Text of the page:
JAPAN — Day 1

Well, I’m in Japan.

My trip started with three hours of sleep and a 13-and-a-half-hour flight to Narita – a small city with a huge airport, located roughly 80 kilometers from Tokyo. Here’s what it looked like on the plane:

You know how some planes have computer monitors built into the seats? Check this out:

Evidently the quickest route from New York to Japan is over the Arctic Ocean.

I’m in Japan with my mom (Naomi) and half-sister (Martha). You might remember them from the trip we took last year to Barbados.

After making it through customs and getting our luggage, we headed to a train station, which had a spiffy vending machine on the platform:

Here’s the train:

In the photo above, Martha is standing on the left, and my mom is sitting in the 2nd row.

During the hourlong ride, we passed farmland . . .

. . . and a few cities . . .

. . . and something that resembled a baseball field:

(Whenever I see a random baseball field, I try to calculate how far it is to various objects in the distance — and what it would take to hit them. In the photo above, could Prince Fielder hit a ball onto the bridge? I think so.)

I was VERY excited when we made it to Tokyo . . .

. . . and as you can imagine, I photographed everything, for example:

Here’s a photo of Martha and my mom outside our hotel:

We were all exhausted and took a lengthy nap, and by the time we woke up, it was dark. We wandered outside in search of food and ended up at a non-touristy restaurant on this side street:

We had to remove our shoes upon entering and, after much confusion, discovered a nearby area of lockers:

In the photo above, do you see all those little metal boxes with numbers on them? See how some of them have wooden pieces sticking out? Those were the empty lockers. For two solid minutes, we seriously had no idea what the hell was going on; the lone employee had mumbled a full sentence in super-fast Japanese and then disappeared.

Eventually we were led upstairs to a classy, cozy, bustling dining area. There were lots of little booths and side rooms. I really wanted to take photos, but we were the only non-Asian people in the whole place, and I didn’t want to be obnoxious.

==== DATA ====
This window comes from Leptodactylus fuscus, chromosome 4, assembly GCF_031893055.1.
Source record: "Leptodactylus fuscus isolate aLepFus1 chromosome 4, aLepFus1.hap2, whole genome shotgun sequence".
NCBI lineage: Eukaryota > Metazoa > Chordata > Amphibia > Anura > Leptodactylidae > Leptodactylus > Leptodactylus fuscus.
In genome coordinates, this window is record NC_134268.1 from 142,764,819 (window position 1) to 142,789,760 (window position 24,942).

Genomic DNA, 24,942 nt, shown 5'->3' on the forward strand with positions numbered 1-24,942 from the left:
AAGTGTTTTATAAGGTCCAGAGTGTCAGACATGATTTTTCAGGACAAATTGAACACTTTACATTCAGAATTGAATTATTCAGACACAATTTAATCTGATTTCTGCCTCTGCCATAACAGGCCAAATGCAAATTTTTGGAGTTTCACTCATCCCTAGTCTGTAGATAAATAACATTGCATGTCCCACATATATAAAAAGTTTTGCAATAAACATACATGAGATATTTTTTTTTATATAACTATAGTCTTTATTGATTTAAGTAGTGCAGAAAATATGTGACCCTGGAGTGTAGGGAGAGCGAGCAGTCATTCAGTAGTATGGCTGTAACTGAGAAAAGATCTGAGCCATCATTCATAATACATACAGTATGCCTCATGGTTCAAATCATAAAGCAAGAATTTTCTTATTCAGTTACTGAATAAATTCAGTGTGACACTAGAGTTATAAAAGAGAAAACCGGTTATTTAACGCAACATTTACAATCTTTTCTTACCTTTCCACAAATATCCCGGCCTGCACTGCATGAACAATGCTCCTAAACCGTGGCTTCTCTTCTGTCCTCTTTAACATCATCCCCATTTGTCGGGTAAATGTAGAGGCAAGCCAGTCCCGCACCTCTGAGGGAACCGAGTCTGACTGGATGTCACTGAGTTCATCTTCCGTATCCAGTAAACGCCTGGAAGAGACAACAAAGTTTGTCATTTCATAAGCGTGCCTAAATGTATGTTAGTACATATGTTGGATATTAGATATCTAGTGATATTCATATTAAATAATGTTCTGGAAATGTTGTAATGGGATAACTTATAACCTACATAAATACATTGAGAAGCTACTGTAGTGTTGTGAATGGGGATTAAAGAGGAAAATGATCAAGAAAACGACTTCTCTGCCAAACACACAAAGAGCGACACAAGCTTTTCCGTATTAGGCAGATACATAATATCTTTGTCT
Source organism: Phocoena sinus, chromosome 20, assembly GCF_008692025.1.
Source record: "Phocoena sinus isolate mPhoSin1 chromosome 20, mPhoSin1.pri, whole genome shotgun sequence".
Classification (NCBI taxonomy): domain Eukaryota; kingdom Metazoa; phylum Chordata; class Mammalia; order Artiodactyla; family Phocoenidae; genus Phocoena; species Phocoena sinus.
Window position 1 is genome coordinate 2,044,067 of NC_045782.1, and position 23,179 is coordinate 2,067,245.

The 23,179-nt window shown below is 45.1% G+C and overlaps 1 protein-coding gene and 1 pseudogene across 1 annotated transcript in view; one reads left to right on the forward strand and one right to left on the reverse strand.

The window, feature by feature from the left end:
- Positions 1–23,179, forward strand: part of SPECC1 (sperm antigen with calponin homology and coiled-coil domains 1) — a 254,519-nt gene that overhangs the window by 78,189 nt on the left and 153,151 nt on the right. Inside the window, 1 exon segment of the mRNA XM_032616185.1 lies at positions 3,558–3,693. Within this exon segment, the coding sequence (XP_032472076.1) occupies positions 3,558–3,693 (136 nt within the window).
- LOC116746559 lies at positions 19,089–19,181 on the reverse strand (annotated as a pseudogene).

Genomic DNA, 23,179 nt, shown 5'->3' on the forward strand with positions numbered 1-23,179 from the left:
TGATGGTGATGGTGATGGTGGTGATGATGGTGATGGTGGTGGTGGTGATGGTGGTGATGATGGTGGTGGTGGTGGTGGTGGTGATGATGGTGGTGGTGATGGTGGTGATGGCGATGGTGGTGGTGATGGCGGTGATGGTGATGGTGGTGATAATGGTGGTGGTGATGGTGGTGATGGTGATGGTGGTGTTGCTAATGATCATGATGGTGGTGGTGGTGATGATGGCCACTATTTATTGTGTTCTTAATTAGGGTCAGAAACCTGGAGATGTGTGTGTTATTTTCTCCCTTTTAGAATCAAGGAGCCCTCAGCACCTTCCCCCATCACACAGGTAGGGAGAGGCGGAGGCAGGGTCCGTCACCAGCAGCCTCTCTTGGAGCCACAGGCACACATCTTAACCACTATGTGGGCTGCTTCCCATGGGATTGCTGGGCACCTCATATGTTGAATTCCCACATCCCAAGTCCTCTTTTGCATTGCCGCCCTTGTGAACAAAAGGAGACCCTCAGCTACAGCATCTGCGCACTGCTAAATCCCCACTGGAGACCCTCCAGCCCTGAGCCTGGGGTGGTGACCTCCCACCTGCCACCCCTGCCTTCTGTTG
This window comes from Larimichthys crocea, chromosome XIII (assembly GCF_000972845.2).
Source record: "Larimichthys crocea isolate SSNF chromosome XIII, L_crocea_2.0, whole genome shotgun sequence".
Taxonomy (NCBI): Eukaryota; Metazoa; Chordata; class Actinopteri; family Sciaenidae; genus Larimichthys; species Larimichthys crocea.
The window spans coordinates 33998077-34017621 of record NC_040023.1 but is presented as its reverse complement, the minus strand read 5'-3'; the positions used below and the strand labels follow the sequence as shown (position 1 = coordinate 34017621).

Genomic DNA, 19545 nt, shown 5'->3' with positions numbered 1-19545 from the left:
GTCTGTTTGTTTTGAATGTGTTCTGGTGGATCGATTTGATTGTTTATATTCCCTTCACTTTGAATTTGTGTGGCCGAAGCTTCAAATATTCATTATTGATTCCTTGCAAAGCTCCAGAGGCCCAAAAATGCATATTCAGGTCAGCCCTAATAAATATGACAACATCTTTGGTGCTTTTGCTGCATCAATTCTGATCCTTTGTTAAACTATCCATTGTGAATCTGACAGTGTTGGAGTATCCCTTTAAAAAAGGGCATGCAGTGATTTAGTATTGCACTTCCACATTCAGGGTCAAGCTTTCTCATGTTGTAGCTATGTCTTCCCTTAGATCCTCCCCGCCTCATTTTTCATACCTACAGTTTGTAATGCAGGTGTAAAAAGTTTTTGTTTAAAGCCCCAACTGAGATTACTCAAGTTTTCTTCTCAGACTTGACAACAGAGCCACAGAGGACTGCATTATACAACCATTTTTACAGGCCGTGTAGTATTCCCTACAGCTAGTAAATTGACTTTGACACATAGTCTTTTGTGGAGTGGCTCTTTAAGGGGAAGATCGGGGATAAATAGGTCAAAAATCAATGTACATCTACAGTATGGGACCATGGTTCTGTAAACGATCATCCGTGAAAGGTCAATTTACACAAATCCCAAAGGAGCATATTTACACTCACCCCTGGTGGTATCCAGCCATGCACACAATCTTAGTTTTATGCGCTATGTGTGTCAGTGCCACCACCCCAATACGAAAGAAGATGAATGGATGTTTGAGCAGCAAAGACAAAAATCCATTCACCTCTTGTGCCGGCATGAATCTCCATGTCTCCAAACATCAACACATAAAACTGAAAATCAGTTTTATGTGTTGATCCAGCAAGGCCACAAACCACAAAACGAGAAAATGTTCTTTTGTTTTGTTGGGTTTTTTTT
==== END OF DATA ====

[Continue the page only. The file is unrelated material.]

I don’t mean to brag when I say this, but I spoke better Japanese than our waiter spoke English. In other words, he spoke NO English words. And then he brought us a menu that was pretty much all in Japanese. Thankfully there were pictures on it . . .

. . . but we were still in trouble. Oh, sure, the food in the pictures might LOOK good. It might even TASTE good. But if you’re not careful, you might end up eating horse meat.

That’s not a joke.

The waiter eventually brought us another menu . . .

. . . and, well, just look:

Marbled horsemeat? How about no.

I do realize the hypocrisy of my squeamishness. I mean, why am I okay with eating pigs and chickens and cows, but not horse? Or cats and dogs?

Speaking of chickens . . .

. . . the restaurant offered “Deep Fried Chicken Cartilage.”

Thanks but no thanks.

I chose something that was a bit of a mystery, but seemed harmless: “cheese in minced katsu.” Here it is on the menu . . .

. . . and here’s what it actually looked like:

I didn’t know what “katsu” was. Martha tried to look it up on her iPhone, but there wasn’t WiFi. Years ago she went to culinary school, and in the more recent past she has traveled A LOT, so I trust her in all food-related matters. She assumed that “katsu” was beef or pork. I feared it was ground octopus testicles, but you know what? Even if it was, it still wouldn’t have been nearly as gross as a hot dog.

Martha and my mom each got the same thing: “yakisoba on iron with rich sauce.” It was pretty much just a spicy noodle dish with vegetables.

We finished the meal with three deserts. Can you guess what any of them are based on the photos below? Think about it before you scroll down. The answers will follow immediately:

On the left: organic cheese and mango vanilla.
In the middle: homemade vanilla ice cream bread.
On the right: kamakura pudding.

“Day 1″ was actually a day and a half. We woke up early in the morning in New York on March 25th, then crossed the International Date Line during the flight (which meant it technically/suddenly became the next day), and because of the 13-hour time difference between New York and Tokyo, we are about to go to bed on March 26th. Actually, it’s now 1:04am on March 27th here in Tokyo as I write this, so my first “day” has spanned three different calendar days, and I’ve only slept for a total of . . . I don’t even know. Maybe five or six hours? I managed to sleep on the plane for a bit, and then there was the hotel-room nap. I haven’t brushed my teeth or changed my clothes since . . . let’s not go there. Everything is so weird and awesome here. I can’t believe that I’m in Japan — JAPAN, SON!!! — and that I’ll be attending a major league baseball game in a day and a half.